UN seeks to re-establish international aid operations in Somalia’s war-torn capital

UN seeks to re-establish international aid operations in Somalia’s war-torn capital

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The international aid community must immediately avail itself of the window of opportunity that now exists in Somalia after the Ethiopian-backed Transitional Federal Government (TFG) drove Islamist groups out of Mogadishu, the capital, by setting up substantial operations in the city, a senior United Nations relief official warned today.

“If we don’t act quickly, though, this opportunity may pass,” UN country resident and humanitarian coordinator Eric Laroche said following two high-level UN missions to Mogadishu in the last week.

“The power vacuum could spread and we may see a situation developing in Somalia in which the people once again find themselves living in a lawless society. It’s imperative that we act now, so as not to lose the momentum for reconciliation that currently exists,” he added.

UN agencies are already providing food and other aid to tens of thousands of flood victims and others who have fled the fighting in the south and north of the country.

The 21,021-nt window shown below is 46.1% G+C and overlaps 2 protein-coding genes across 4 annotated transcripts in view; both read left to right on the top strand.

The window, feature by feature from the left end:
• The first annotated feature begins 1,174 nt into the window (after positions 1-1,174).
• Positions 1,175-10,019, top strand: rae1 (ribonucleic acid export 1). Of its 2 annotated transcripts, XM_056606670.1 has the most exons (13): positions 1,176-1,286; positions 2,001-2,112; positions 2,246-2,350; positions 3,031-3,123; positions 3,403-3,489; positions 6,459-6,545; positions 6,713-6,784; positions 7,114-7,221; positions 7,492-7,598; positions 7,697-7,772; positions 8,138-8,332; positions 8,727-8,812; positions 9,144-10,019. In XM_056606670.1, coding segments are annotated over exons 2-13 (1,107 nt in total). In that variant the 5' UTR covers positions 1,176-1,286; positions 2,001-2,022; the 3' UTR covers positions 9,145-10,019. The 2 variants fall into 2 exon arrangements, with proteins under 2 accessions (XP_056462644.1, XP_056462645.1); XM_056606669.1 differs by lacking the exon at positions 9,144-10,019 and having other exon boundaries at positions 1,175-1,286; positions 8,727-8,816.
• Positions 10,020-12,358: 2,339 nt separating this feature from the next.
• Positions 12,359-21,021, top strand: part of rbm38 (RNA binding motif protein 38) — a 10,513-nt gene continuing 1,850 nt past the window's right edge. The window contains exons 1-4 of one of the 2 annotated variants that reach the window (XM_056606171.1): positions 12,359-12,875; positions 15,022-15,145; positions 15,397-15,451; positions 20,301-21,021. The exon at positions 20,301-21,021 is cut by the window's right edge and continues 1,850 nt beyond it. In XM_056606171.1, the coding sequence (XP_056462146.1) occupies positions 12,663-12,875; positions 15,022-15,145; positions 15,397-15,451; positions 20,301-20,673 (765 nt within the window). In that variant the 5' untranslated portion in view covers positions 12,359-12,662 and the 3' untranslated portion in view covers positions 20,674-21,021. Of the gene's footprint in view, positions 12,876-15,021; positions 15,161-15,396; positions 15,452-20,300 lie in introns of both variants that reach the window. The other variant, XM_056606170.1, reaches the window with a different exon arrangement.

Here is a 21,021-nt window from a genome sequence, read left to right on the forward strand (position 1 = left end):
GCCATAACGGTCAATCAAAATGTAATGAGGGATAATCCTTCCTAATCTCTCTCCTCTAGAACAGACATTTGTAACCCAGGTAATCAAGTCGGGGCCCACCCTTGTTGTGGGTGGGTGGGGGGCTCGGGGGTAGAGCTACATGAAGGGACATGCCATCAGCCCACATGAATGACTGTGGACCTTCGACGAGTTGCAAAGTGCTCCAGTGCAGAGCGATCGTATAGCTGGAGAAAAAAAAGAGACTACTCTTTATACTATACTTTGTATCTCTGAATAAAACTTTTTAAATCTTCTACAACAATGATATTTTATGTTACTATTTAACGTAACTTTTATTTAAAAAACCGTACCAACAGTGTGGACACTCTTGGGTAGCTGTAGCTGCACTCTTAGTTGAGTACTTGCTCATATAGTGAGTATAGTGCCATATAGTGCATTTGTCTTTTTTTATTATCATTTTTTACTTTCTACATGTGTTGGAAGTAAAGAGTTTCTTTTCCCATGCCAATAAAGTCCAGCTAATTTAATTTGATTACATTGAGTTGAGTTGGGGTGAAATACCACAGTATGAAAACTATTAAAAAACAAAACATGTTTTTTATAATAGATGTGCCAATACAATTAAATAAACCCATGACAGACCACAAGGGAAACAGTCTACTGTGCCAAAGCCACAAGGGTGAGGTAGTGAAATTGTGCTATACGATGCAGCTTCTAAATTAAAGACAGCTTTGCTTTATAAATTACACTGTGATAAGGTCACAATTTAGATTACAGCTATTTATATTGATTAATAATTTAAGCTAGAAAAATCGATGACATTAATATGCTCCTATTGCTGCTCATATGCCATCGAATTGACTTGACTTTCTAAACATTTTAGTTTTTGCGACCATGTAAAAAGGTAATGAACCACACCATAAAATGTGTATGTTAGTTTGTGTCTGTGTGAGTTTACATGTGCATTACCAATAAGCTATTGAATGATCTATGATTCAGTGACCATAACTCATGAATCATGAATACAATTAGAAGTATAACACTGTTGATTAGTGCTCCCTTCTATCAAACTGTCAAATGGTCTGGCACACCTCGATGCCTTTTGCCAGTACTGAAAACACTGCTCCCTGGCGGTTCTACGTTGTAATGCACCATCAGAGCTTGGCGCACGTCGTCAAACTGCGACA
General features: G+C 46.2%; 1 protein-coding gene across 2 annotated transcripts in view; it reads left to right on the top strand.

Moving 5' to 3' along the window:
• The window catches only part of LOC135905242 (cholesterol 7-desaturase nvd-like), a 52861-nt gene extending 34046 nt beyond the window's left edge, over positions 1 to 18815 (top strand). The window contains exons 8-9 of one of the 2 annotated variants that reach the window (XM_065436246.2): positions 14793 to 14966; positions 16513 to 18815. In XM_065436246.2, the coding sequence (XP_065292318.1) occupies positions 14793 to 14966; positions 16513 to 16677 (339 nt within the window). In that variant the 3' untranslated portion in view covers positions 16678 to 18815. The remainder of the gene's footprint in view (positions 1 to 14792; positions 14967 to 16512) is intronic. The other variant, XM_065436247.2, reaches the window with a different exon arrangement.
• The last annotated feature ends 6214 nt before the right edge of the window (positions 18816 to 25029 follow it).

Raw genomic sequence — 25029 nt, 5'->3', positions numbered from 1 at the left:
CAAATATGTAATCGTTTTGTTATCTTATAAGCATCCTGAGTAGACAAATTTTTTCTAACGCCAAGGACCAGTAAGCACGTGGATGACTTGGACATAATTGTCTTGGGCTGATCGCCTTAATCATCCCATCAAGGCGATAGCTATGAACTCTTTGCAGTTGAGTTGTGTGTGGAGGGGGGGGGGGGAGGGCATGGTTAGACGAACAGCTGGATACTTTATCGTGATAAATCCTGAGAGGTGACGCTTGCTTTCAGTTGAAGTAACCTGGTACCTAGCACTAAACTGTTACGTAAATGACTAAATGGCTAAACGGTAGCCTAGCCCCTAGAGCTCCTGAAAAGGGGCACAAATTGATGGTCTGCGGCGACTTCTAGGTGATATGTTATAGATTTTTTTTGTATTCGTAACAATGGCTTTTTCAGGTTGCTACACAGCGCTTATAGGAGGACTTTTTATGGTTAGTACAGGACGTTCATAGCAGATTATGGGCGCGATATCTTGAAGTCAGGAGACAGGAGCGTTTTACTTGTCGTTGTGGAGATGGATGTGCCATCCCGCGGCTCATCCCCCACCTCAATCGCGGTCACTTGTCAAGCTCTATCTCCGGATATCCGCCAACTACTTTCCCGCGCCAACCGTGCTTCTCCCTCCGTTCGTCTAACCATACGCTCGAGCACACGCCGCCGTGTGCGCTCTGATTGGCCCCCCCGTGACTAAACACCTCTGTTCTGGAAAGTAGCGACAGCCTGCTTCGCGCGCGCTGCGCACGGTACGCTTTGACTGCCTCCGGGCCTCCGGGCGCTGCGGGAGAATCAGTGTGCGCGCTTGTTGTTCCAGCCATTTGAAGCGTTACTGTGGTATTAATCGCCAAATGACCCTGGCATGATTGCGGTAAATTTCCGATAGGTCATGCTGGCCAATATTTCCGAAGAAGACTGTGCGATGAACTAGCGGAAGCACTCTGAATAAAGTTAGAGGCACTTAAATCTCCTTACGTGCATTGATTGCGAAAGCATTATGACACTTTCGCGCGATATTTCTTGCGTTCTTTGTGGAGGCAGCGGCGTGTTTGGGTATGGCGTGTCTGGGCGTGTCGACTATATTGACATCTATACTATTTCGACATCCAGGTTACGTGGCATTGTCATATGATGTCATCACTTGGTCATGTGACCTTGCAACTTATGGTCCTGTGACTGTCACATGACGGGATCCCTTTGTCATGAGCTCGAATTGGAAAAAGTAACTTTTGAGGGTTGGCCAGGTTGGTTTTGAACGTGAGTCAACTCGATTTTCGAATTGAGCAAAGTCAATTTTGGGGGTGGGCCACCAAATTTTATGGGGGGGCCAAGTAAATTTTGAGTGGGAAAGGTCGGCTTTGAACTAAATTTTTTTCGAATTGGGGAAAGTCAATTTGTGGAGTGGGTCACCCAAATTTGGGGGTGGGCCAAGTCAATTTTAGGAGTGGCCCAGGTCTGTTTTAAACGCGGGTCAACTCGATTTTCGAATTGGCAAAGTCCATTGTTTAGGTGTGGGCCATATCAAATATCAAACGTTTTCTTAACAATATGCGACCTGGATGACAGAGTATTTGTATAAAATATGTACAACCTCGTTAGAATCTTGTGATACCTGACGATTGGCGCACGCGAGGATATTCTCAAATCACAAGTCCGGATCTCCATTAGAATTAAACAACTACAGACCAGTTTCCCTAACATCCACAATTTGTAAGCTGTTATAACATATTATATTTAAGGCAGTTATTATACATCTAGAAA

Given the ongoing relocation of the TFG institutions from Baidoa to Mogadishu, the population has high expectations for reconciliation, security and a resumption of basic social services, such as education and health, in a country that has had no functioning central government since the regime of Muhammad Siad Barre was toppled in 1991. Since then it has been buffeted by successive waves of factional fighting.

“The people are war-weary after more than 15 years of conflict, instability and insecurity,” Mr. Laroche said. “We need to resume as soon as possible high-impact projects in the capital that support stabilization and make a visible difference in peoples’ lives.”

After consulting with the TFG and civil society in Mogadishu, the UN will give priority to training police, demobilizing and reintegrating militias, relocating key institutions, re-establishing representative local authorities, and rehabilitating and managing the harbour and airport.

Other agreed priorities include providing urgently needed basic social services, especially a back-to-school campaign, relocating and assisting displaced persons (IDPs), and reviving employment.

Such initiatives will not only improve lives but can help to bolster stability and reconciliation within Somalia.

The aid community has learned from the past in Somalia and is currently developing a code of conduct which aims to promote behaviours in line with basic humanitarian principles in order to avoid fuelling the re-establishment of the system of coercion and violence perpetrated in the past by the warlords.